6

I have found a query to find the nth highest salary from Employee table , but i don't understand the logic of (N-1)?

EmpID         Salary
1             90000
2             80000
3             54000
4             37000
5             12000
6             69000
7             50000

SELECT * FROM Employee E1
WHERE (N-1) = (
                SELECT COUNT(DISTINCT(E2.Salary))
                FROM Employee E2
                WHERE E2.Salary > E1.Salary
              )

If N= 4, then how does the query work? I'm a complete beginner in SQL, please help!

| improve this question | | | | |
  • 1
    What if you have a tie? Do you want a random row, the one with the lowest EmpID, some other criteria to break the tie, or do you want all rows that tie for 4th? – Aaron Bertrand Apr 30 '15 at 13:24
  • 5
    Why is this tagged with both [sql-server] and [mysql]? Which of the two are you using? – ypercubeᵀᴹ Apr 30 '15 at 17:27
18

What's happening here is the subquery is looking at each individual salary and essentially ranking them, then comparing those salaries to the outer salary (a separate query against the same table). So in this case if you said N = 4 it is saying:

WHERE 3 = (number of salaries > outer salary)

So looking at the data you have, let's rank them in order, and compare.

EmpID   Salary   How many *distinct* salaries are greater than this one?
-----   ------   -------------------------------------------------------
5       12000    6
4       37000    5
7       50000    4
3       54000    3
6       69000    2
2       80000    1
1       90000    0

So when n = 4, the row that will be returned is EmpID 3 (54000).

A much more intuitive way to write this query, in my opinion, is to use windowing functions like RANK(), ROW_NUMBER() or DENSE_RANK() (depending on whether or not you want ties). Let's take a look at how these different functions work against your data (and I've added an 8th row to represent a tie for 4th place):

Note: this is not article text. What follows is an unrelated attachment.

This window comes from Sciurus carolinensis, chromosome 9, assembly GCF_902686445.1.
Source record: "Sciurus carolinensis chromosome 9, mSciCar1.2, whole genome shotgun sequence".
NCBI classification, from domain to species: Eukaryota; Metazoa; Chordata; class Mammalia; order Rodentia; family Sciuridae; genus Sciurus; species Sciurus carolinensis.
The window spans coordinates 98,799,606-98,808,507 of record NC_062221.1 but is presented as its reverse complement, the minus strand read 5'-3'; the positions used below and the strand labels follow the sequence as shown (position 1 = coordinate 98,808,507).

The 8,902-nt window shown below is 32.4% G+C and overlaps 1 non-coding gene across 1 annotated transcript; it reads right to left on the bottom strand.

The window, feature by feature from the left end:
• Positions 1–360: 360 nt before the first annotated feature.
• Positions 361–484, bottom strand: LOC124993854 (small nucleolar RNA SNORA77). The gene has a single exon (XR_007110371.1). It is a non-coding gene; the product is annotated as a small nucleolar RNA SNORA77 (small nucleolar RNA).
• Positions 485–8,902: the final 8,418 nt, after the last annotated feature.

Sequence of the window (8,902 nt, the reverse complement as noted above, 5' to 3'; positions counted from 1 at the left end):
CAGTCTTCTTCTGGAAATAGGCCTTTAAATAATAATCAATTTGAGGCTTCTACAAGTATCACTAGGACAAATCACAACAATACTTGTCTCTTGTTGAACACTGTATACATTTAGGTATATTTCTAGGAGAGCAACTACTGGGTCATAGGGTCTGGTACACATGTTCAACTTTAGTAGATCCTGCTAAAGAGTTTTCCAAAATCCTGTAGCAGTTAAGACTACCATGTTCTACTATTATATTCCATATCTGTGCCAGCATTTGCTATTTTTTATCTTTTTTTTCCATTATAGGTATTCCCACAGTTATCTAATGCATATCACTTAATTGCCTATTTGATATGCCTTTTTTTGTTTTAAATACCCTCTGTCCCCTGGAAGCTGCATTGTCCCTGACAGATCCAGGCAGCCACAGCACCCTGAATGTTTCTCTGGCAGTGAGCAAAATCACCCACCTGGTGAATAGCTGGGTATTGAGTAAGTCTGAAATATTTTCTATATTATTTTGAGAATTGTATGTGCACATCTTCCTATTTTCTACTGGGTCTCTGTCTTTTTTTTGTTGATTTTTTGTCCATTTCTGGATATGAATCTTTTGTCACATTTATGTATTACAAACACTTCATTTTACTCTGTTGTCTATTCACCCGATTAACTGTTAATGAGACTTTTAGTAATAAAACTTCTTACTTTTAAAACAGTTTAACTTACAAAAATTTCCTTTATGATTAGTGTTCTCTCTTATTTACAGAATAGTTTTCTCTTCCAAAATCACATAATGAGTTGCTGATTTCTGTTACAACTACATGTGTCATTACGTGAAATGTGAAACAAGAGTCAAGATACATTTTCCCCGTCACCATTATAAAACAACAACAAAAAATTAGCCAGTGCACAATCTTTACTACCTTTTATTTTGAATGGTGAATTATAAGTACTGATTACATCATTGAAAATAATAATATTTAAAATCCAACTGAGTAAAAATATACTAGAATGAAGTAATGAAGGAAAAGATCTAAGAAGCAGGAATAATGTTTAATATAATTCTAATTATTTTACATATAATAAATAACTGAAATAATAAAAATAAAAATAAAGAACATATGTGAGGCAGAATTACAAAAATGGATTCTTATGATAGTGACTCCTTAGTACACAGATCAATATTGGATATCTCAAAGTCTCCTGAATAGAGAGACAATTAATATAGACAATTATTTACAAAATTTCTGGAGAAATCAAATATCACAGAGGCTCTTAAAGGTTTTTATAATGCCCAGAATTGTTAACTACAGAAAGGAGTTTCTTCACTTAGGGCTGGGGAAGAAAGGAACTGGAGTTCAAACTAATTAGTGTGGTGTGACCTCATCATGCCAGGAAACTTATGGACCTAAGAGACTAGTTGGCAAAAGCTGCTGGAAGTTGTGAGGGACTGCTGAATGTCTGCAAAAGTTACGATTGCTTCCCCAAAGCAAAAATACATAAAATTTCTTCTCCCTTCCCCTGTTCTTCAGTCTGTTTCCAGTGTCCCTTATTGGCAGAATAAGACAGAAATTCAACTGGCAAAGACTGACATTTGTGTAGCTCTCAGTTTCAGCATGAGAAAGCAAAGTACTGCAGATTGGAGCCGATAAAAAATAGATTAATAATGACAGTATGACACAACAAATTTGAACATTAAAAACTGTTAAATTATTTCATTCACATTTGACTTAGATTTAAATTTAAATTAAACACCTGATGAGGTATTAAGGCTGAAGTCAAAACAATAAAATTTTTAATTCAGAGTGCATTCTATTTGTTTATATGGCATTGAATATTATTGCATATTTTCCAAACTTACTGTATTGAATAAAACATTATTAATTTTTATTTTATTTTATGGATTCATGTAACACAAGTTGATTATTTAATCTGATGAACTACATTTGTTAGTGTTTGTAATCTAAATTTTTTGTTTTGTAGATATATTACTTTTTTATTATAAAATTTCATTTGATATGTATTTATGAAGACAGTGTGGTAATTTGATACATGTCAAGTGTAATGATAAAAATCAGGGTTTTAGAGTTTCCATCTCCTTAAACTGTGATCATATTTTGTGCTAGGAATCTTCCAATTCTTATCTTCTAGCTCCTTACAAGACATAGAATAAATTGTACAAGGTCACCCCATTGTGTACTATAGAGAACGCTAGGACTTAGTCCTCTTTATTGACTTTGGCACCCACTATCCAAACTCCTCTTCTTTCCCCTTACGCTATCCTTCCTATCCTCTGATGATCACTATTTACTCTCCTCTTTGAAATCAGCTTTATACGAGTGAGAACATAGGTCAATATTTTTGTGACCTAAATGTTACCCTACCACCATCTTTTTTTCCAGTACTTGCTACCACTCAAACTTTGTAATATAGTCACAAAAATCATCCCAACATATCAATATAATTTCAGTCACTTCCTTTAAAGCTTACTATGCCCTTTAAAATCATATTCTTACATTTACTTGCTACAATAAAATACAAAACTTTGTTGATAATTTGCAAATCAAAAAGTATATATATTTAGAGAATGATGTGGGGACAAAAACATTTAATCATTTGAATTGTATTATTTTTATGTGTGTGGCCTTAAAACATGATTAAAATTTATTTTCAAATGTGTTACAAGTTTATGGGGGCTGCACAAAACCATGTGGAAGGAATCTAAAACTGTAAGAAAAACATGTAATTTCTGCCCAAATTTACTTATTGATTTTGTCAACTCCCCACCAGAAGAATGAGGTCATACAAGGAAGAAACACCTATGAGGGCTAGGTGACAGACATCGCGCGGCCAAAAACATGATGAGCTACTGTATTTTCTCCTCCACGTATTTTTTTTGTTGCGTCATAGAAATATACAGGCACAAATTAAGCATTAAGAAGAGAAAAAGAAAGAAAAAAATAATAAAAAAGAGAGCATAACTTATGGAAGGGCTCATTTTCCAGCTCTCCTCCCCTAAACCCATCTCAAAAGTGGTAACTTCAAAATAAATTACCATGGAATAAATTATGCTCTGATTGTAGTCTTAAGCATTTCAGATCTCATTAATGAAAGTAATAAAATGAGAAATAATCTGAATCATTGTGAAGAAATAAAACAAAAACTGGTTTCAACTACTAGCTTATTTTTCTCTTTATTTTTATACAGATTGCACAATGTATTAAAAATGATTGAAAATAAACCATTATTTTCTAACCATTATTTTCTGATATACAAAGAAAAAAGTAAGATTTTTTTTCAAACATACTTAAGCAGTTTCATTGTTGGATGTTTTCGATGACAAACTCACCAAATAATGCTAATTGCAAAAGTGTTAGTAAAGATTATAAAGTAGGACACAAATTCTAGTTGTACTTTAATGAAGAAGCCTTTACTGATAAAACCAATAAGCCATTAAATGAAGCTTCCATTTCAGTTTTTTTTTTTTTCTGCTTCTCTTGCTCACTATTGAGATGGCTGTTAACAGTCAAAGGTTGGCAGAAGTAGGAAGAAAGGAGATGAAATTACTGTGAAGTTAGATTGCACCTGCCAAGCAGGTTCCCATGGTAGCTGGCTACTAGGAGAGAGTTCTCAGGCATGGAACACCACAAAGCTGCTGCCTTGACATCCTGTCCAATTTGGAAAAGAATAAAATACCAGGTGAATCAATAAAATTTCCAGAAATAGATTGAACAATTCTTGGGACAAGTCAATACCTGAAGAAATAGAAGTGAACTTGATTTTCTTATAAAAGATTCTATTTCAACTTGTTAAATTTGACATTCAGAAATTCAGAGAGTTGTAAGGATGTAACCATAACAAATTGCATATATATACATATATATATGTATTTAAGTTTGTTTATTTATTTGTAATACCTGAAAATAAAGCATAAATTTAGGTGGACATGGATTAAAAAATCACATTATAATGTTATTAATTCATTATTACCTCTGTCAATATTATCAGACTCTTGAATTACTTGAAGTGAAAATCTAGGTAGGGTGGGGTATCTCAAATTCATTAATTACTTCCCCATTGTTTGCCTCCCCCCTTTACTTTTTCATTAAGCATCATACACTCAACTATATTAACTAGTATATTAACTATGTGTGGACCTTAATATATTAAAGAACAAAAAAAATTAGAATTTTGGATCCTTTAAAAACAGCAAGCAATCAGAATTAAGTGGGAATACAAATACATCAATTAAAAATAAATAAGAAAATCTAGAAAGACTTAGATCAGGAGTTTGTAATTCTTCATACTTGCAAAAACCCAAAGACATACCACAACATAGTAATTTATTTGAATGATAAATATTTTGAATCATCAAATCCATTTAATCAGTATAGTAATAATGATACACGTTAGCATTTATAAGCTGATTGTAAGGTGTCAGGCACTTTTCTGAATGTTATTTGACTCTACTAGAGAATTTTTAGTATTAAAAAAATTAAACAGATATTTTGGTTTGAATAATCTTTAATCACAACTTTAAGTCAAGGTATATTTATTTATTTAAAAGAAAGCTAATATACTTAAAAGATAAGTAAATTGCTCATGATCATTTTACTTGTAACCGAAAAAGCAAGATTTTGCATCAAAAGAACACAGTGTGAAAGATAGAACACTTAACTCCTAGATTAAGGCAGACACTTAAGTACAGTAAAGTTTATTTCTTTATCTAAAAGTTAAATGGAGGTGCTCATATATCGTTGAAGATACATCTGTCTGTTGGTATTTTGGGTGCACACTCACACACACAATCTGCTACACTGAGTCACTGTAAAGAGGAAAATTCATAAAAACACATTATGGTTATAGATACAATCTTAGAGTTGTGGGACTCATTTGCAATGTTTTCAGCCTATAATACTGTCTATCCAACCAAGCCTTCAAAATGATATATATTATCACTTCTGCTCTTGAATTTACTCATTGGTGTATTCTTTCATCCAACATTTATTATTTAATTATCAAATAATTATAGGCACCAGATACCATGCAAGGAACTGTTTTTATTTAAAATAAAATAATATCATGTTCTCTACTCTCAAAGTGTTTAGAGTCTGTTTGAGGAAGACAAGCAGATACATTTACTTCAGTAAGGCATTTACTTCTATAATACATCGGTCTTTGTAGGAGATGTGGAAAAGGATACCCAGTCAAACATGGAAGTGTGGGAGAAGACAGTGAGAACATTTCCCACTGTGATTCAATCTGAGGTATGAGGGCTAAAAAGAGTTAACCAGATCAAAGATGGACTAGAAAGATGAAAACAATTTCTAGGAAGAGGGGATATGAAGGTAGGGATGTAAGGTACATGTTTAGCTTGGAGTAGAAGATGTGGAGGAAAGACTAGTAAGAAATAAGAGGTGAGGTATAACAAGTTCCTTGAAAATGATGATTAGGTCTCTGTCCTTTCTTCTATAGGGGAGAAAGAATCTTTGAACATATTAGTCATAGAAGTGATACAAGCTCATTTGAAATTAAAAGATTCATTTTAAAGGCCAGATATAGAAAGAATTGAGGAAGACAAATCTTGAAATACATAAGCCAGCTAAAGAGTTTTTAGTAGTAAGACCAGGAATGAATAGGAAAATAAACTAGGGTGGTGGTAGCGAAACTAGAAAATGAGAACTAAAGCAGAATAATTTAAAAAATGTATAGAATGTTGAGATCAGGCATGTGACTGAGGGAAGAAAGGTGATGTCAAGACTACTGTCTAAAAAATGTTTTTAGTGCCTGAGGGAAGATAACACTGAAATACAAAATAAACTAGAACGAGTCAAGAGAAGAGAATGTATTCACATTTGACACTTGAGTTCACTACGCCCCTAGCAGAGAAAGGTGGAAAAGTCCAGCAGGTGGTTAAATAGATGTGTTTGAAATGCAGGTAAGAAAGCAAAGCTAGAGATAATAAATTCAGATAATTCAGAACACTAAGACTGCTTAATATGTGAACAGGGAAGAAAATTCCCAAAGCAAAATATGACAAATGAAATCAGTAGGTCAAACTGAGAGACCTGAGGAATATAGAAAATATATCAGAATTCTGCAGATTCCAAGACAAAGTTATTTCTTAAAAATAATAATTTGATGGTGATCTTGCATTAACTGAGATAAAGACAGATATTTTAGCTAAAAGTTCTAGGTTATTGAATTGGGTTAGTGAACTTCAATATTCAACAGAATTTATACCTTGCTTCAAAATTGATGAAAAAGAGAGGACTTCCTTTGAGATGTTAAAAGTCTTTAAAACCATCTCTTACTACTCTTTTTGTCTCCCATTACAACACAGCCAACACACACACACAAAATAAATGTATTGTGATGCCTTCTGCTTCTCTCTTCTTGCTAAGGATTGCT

DECLARE @salary TABLE(EmpID INT, Salary INT);

INSERT @salary VALUES
(1,90000),(2,80000),(3,54000),(4,37000),
(5,12000),(6,69000),(7,50000),(8,54000);

;WITH x AS
(
  SELECT EmpID, Salary, 
    r  = RANK()       OVER (ORDER BY Salary),
    dr = DENSE_RANK() OVER (ORDER BY Salary),
    rn = ROW_NUMBER() OVER (ORDER BY Salary)
  FROM @salary
)
SELECT EmpID, Salary, r, dr, rn FROM x;

Results:

EmpID  Salary   r   dr  rn
-----  ------   --  --  --
5      12000    1   1   1
4      37000    2   2   2
7      50000    3   3   3
8      54000    4   4   4
3      54000    4   4   5
6      69000    6   5   6
2      80000    7   6   7
1      90000    8   7   8

I don't think you'd want to use RANK() for this specific problem, because of the way it works there is no 5th place, for example. So now it comes down to whether you want to include multiple rows in the case of a tie, and if not, if you want an arbitrary row or a specific row based on some criteria. So adjusting the statement slightly:

-- if you want ties:
;WITH x AS
(
  SELECT EmpID, Salary, 
    dr = DENSE_RANK() OVER (ORDER BY Salary)
  FROM @salary
)
SELECT EmpID, Salary FROM x WHERE dr = 4;

-- results:
-- 3   54000
-- 8   54000

-- to take the *lowest* EmpID:
;WITH x AS
(
  SELECT EmpID, Salary, 
    rn = ROW_NUMBER() OVER (ORDER BY Salary, EmpID)
  FROM @salary